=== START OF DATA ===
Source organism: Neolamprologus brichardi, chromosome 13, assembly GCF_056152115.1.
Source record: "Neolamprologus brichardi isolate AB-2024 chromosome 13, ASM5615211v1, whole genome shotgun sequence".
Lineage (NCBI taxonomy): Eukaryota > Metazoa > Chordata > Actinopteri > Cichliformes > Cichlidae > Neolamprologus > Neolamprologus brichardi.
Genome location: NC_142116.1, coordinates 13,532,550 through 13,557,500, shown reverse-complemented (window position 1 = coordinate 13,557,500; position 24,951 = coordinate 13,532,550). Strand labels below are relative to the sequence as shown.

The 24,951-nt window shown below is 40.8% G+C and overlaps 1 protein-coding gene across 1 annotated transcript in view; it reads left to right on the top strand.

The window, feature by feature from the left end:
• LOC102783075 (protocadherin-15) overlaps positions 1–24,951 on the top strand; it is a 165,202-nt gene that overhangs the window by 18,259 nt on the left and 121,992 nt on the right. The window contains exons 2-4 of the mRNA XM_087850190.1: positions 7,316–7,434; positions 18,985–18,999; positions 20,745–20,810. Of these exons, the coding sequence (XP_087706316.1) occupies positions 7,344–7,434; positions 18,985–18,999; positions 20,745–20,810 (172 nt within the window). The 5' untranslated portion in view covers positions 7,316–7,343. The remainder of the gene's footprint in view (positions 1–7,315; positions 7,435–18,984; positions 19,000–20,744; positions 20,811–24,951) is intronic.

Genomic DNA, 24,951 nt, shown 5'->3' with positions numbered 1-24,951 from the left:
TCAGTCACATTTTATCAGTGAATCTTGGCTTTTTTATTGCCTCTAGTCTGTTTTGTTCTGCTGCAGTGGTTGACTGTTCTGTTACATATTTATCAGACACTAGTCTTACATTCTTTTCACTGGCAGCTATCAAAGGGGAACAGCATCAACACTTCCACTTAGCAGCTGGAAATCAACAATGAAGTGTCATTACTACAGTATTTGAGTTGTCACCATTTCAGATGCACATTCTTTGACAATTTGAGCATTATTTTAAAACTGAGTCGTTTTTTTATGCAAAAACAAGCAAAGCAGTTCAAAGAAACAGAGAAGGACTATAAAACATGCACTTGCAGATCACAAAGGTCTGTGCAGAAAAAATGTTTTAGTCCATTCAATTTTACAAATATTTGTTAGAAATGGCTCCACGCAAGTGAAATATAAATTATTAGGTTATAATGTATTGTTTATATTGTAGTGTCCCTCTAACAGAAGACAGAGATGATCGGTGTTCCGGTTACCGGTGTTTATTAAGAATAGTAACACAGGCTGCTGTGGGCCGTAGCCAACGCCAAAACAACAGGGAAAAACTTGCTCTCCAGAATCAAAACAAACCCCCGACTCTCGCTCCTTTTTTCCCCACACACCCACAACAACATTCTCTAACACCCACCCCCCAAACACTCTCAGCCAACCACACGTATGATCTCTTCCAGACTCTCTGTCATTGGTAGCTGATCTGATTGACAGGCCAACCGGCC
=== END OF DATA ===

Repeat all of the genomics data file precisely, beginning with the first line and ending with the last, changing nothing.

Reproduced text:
Source organism: Neolamprologus brichardi, chromosome 13, assembly GCF_056152115.1.
Source record: "Neolamprologus brichardi isolate AB-2024 chromosome 13, ASM5615211v1, whole genome shotgun sequence".
Lineage (NCBI taxonomy): Eukaryota > Metazoa > Chordata > Actinopteri > Cichliformes > Cichlidae > Neolamprologus > Neolamprologus brichardi.
Genome location: NC_142116.1, coordinates 13,532,550 through 13,557,500, shown reverse-complemented (window position 1 = coordinate 13,557,500; position 24,951 = coordinate 13,532,550). Strand labels below are relative to the sequence as shown.

The 24,951-nt window shown below is 40.8% G+C and overlaps 1 protein-coding gene across 1 annotated transcript in view; it reads left to right on the top strand.

The window, feature by feature from the left end:
• LOC102783075 (protocadherin-15) overlaps positions 1–24,951 on the top strand; it is a 165,202-nt gene that overhangs the window by 18,259 nt on the left and 121,992 nt on the right. The window contains exons 2-4 of the mRNA XM_087850190.1: positions 7,316–7,434; positions 18,985–18,999; positions 20,745–20,810. Of these exons, the coding sequence (XP_087706316.1) occupies positions 7,344–7,434; positions 18,985–18,999; positions 20,745–20,810 (172 nt within the window). The 5' untranslated portion in view covers positions 7,316–7,343. The remainder of the gene's footprint in view (positions 1–7,315; positions 7,435–18,984; positions 19,000–20,744; positions 20,811–24,951) is intronic.

Genomic DNA, 24,951 nt, shown 5'->3' with positions numbered 1-24,951 from the left:
TCAGTCACATTTTATCAGTGAATCTTGGCTTTTTTATTGCCTCTAGTCTGTTTTGTTCTGCTGCAGTGGTTGACTGTTCTGTTACATATTTATCAGACACTAGTCTTACATTCTTTTCACTGGCAGCTATCAAAGGGGAACAGCATCAACACTTCCACTTAGCAGCTGGAAATCAACAATGAAGTGTCATTACTACAGTATTTGAGTTGTCACCATTTCAGATGCACATTCTTTGACAATTTGAGCATTATTTTAAAACTGAGTCGTTTTTTTATGCAAAAACAAGCAAAGCAGTTCAAAGAAACAGAGAAGGACTATAAAACATGCACTTGCAGATCACAAAGGTCTGTGCAGAAAAAATGTTTTAGTCCATTCAATTTTACAAATATTTGTTAGAAATGGCTCCACGCAAGTGAAATATAAATTATTAGGTTATAATGTATTGTTTATATTGTAGTGTCCCTCTAACAGAAGACAGAGATGATCGGTGTTCCGGTTACCGGTGTTTATTAAGAATAGTAACACAGGCTGCTGTGGGCCGTAGCCAACGCCAAAACAACAGGGAAAAACTTGCTCTCCAGAATCAAAACAAACCCCCGACTCTCGCTCCTTTTTTCCCCACACACCCACAACAACATTCTCTAACACCCACCCCCCAAACACTCTCAGCCAACCACACGTATGATCTCTTCCAGACTCTCTGTCATTGGTAGCTGATCTGATTGACAGGCCAACCGGCC